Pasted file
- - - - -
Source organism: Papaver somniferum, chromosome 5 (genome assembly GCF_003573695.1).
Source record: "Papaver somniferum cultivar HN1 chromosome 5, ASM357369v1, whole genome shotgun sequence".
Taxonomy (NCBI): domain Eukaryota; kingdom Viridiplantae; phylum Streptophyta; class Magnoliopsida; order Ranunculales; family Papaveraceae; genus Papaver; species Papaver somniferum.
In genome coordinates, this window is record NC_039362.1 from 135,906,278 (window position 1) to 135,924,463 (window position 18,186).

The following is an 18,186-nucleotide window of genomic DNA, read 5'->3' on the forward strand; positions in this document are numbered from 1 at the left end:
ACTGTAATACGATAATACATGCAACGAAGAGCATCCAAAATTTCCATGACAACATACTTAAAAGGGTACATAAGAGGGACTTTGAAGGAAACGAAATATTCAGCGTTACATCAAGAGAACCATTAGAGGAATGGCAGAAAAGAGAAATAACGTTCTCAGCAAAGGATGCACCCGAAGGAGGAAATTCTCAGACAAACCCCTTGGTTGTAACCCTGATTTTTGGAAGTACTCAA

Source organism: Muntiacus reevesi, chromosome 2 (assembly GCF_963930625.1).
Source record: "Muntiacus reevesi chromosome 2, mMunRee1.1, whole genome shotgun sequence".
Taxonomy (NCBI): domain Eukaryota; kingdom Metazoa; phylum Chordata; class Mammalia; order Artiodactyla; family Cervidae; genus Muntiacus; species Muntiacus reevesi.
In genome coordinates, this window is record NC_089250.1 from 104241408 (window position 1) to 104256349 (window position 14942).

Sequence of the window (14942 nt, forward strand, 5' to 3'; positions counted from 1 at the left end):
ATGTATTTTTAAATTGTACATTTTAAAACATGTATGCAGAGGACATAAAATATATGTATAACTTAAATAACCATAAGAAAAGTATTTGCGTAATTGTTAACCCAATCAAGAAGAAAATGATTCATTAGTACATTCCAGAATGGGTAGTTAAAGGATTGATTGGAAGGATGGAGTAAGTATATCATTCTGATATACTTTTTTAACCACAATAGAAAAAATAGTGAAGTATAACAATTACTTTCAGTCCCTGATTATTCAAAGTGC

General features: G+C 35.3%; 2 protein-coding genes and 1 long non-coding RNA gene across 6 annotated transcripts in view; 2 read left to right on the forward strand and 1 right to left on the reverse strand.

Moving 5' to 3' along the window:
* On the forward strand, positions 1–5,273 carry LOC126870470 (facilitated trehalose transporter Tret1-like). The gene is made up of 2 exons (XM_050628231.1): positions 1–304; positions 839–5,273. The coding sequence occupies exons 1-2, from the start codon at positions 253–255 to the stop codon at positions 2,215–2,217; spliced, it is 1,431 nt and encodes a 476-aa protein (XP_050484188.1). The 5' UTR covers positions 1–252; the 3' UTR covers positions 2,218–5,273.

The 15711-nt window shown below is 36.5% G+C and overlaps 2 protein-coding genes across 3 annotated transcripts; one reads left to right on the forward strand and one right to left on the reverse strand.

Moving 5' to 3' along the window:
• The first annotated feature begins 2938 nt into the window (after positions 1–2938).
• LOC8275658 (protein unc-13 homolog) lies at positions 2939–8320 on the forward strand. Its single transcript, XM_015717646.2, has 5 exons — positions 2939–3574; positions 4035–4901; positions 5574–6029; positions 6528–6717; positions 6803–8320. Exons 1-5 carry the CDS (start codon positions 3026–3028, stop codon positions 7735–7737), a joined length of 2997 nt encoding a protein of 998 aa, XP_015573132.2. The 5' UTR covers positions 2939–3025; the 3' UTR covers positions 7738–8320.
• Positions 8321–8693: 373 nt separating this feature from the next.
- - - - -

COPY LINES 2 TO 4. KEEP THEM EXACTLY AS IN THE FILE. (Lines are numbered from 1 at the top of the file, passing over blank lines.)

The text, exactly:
Source record: "Papaver somniferum cultivar HN1 chromosome 5, ASM357369v1, whole genome shotgun sequence".
Taxonomy (NCBI): domain Eukaryota; kingdom Viridiplantae; phylum Streptophyta; class Magnoliopsida; order Ranunculales; family Papaveraceae; genus Papaver; species Papaver somniferum.
In genome coordinates, this window is record NC_039362.1 from 135,906,278 (window position 1) to 135,924,463 (window position 18,186).